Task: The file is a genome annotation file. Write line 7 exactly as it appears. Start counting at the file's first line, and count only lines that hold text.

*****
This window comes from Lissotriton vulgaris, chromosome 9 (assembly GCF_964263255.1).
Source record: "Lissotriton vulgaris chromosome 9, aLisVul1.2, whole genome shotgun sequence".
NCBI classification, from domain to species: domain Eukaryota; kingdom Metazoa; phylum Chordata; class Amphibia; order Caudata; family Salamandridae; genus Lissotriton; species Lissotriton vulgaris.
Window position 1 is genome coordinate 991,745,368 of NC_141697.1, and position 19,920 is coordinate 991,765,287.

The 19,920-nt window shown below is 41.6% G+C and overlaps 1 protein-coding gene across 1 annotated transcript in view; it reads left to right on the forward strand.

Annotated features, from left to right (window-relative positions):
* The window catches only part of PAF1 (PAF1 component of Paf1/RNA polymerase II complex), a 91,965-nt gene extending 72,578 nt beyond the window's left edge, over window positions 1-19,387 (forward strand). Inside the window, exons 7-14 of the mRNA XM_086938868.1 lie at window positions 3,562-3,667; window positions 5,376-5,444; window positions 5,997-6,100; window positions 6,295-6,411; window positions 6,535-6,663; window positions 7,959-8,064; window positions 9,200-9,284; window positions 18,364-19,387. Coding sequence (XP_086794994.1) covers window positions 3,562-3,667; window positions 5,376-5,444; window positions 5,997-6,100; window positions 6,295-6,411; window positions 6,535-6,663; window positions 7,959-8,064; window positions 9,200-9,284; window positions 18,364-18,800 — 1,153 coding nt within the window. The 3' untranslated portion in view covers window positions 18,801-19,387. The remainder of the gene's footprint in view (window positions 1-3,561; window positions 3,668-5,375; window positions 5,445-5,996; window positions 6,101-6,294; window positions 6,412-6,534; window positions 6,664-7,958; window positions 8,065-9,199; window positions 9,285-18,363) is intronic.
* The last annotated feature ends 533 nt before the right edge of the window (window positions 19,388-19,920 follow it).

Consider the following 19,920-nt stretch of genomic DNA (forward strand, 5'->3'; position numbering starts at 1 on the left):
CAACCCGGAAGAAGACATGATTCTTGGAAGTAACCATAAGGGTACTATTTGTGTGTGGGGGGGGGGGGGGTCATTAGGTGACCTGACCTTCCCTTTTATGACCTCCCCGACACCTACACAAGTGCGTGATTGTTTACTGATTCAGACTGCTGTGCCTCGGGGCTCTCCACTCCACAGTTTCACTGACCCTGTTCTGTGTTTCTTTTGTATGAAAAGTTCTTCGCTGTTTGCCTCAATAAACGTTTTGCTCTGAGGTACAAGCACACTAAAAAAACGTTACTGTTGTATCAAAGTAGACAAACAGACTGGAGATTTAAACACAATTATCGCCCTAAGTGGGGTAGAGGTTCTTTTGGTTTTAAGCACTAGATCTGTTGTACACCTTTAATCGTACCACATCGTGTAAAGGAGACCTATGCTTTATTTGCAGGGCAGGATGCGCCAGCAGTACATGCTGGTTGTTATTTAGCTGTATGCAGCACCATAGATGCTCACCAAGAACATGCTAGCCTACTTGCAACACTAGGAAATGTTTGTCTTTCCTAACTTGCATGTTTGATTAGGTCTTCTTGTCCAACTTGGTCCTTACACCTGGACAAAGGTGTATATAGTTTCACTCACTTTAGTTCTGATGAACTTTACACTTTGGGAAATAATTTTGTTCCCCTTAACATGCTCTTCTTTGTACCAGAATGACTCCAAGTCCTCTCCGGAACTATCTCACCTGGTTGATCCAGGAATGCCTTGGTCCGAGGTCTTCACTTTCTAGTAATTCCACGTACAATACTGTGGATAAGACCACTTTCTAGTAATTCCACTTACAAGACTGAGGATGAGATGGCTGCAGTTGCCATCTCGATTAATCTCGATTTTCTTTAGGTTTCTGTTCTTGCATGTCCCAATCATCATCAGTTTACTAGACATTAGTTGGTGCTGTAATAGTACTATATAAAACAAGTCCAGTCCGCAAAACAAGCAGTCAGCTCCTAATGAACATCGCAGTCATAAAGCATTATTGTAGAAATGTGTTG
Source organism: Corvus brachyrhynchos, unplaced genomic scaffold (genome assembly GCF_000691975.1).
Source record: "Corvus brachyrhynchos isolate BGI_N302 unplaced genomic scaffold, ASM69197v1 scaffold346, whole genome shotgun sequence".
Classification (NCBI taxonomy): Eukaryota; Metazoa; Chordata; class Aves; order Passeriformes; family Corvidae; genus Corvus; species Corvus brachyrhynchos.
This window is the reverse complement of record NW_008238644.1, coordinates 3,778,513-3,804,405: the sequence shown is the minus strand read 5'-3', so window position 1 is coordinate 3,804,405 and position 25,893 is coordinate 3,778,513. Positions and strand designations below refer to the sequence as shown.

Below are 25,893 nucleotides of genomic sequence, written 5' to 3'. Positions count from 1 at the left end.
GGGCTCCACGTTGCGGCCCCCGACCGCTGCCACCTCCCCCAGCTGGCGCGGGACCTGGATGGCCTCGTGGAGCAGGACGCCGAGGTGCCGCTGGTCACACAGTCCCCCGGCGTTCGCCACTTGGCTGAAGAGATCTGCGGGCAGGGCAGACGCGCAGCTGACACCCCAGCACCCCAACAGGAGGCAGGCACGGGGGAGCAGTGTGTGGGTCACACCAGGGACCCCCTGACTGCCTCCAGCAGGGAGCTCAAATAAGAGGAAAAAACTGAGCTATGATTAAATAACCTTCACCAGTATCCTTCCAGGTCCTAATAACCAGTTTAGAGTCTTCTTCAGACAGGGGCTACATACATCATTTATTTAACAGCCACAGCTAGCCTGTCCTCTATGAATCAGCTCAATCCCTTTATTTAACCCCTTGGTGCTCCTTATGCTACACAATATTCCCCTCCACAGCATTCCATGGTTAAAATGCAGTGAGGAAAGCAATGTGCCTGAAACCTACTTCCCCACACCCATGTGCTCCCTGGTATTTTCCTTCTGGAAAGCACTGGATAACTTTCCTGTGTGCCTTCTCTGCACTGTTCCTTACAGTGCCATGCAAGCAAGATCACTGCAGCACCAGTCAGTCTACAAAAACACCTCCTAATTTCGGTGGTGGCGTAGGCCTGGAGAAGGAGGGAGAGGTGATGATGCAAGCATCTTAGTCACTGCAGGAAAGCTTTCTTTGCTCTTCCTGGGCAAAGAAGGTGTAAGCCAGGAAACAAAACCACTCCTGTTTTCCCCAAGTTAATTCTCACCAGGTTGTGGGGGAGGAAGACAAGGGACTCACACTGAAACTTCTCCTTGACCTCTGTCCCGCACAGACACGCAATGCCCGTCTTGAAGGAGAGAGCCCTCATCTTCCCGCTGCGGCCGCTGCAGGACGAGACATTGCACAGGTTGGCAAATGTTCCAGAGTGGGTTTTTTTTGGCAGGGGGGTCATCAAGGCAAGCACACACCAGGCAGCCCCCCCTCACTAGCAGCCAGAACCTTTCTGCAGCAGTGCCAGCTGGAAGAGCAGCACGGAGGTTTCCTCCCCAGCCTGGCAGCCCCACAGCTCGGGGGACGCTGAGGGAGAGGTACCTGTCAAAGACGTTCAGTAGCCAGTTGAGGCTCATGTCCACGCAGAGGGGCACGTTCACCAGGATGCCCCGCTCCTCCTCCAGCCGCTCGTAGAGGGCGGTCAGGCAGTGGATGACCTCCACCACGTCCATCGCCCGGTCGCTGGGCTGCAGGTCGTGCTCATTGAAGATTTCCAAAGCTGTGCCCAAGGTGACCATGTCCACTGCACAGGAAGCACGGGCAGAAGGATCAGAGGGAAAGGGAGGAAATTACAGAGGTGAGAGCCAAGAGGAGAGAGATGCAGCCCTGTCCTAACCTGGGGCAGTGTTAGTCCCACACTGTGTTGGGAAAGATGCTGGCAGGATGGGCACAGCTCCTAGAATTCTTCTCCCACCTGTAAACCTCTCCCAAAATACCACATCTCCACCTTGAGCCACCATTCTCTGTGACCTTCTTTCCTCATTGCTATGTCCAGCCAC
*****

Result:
* The window catches only part of PAF1 (PAF1 component of Paf1/RNA polymerase II complex), a 91,965-nt gene extending 72,578 nt beyond the window's left edge, over window positions 1-19,387 (forward strand). Inside the window, exons 7-14 of the mRNA XM_086938868.1 lie at window positions 3,562-3,667; window positions 5,376-5,444; window positions 5,997-6,100; window positions 6,295-6,411; window positions 6,535-6,663; window positions 7,959-8,064; window positions 9,200-9,284; window positions 18,364-19,387. Coding sequence (XP_086794994.1) covers window positions 3,562-3,667; window positions 5,376-5,444; window positions 5,997-6,100; window positions 6,295-6,411; window positions 6,535-6,663; window positions 7,959-8,064; window positions 9,200-9,284; window positions 18,364-18,800 — 1,153 coding nt within the window. The 3' untranslated portion in view covers window positions 18,801-19,387. The remainder of the gene's footprint in view (window positions 1-3,561; window positions 3,668-5,375; window positions 5,445-5,996; window positions 6,101-6,294; window positions 6,412-6,534; window positions 6,664-7,958; window positions 8,065-9,199; window positions 9,285-18,363) is intronic.